CDIP: A Proud Collaboration with the U.S. Fish and Wildlife Service
ABOVE: 2015 Career Discovery Internship Program participants preparing to kayak at John Heinz National Wildlife Refuge.
Each year, through the Career Discovery Internship Program (CDIP), we work with the U.S. Fish and Wildlife Service to connect young conservationists of diverse background to hands-on service experiences at wildlife refuges across the country.
The participants, a passionate and talented bunch from all over the U.S.A., gather in May for a week of orientation and training at John Heinz National Wildlife Refuge in Philadelphia, then disperse throughout the refuge system to begin summer-long internships at places like the Southwestern Native Aquatic Resources and Recovery Center in New Mexico, Big Stone National Wildlife Refuge in Minnesota, Okefenokee National Wildlife Refuge in Georgia, and Togiak National Wildlife Refuge in Alaska.
With the CDIP program, founded in partnership between SCA and USFWS in 2008, we seek to strengthen the public lands workforce by helping it become as wonderfully diverse as the country that it serves. It’s one more way that we’re working to change the face of conservation.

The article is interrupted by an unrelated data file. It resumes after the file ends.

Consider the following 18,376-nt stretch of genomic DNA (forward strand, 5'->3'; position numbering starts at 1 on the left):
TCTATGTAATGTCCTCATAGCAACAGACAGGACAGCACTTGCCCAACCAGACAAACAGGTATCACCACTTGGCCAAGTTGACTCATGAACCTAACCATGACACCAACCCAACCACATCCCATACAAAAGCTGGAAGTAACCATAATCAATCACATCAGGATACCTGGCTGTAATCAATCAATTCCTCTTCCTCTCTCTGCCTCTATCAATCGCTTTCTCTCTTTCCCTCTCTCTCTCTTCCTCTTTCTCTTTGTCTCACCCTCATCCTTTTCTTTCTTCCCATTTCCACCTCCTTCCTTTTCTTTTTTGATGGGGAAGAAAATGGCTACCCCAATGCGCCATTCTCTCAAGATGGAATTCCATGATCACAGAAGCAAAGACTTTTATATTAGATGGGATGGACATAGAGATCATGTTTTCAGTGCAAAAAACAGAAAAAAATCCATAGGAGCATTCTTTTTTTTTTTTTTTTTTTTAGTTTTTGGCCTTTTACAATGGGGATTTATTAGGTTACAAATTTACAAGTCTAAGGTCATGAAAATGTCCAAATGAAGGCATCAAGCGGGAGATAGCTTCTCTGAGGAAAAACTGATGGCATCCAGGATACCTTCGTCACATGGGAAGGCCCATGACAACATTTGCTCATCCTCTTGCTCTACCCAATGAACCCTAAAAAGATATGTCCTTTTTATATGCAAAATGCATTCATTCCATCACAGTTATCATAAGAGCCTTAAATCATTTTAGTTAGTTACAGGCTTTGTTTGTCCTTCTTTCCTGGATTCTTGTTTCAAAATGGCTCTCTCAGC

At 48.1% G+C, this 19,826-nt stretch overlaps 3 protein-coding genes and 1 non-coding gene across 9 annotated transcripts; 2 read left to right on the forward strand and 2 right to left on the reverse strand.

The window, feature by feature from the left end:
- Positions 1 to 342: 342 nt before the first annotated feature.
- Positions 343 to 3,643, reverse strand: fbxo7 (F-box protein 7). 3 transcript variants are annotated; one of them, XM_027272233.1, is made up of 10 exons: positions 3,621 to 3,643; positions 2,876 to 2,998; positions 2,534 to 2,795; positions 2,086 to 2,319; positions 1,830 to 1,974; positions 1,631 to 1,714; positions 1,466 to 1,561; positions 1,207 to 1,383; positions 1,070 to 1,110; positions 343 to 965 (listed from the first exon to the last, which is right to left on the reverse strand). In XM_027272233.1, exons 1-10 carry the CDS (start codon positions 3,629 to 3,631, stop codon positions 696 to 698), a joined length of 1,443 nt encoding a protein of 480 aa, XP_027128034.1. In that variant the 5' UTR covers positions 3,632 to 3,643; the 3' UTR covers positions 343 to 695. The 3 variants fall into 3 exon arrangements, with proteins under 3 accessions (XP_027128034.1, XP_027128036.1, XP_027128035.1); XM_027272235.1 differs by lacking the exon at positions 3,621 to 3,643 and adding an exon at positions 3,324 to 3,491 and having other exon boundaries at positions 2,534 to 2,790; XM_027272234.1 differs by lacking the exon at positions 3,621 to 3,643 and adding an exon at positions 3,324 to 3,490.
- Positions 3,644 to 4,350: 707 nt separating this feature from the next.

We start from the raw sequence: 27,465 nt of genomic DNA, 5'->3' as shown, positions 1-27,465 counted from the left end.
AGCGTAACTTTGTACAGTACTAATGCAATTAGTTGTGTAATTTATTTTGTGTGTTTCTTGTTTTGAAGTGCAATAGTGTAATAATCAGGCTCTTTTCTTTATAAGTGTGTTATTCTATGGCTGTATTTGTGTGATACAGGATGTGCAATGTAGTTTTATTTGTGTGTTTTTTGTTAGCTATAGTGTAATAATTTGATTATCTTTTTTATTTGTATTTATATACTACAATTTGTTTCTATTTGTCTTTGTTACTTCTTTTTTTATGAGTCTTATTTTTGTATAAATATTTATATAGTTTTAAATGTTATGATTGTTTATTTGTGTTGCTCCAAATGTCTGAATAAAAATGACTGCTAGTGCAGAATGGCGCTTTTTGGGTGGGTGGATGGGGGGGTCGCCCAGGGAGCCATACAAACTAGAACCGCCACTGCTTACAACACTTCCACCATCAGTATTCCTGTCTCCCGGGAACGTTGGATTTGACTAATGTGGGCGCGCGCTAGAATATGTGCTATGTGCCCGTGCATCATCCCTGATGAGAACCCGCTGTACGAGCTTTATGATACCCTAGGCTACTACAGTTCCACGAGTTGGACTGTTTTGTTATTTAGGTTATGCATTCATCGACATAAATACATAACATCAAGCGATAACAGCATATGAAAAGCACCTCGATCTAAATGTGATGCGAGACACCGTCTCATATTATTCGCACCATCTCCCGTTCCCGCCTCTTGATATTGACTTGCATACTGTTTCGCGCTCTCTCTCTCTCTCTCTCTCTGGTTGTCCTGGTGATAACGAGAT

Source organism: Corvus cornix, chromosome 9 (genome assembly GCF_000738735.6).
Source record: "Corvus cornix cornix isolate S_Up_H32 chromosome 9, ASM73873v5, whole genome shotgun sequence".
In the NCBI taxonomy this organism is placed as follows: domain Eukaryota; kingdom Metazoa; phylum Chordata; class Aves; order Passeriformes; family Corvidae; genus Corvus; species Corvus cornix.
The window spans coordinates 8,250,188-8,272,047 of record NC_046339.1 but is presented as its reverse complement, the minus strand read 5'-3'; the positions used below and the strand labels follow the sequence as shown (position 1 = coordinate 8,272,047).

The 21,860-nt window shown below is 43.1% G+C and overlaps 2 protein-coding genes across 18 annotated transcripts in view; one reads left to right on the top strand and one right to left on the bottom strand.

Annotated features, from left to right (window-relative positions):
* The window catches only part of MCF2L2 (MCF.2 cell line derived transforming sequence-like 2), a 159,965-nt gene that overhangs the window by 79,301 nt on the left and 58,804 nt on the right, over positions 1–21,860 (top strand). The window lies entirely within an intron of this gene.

See below for images from this year’s orientation session, happening this week in Philadelphia. Keep an eye on this post over the next few days, as we’ll be adding new photos through the end of the week.ABOVE: David Castro, member of the CDIP class of 2015, on what he’s learned so far at this week’s training session at John Heinz National Wildlife Refuge. David grew up in Chicago, and he’ll spend his summer as an SCA intern at Minnesota Valley National Wildlife Refuge.
ABOVE: Angel Bai shares what she’s learned this week. She’s from Cleveland and she’ll spend her summer serving at Big Muddy National Wildlife Refuge.
2015 CDIP Intern Aura Muniz (University of Puerto Rico Mayaguez) handles a net gun, used to capture water fowl.
Buckling down for a challenge project.
2015 CDIP Interns inspect a fin whale skull brought to Heinz a few weeks ago by a local who found it near the mouth of the Delaware River. Records indicate the cetacean was struck and killed by a passing ship several years ago. It was buried nearby and recent storms may have uncovered the skull, which officials say will likely be displayed at the refuge.
Zone Officer James Britt introduces a group of CDIP interns to the concept of refuge law enforcement, from illegal poaching to habitat destruction.
All geared up for kayaking.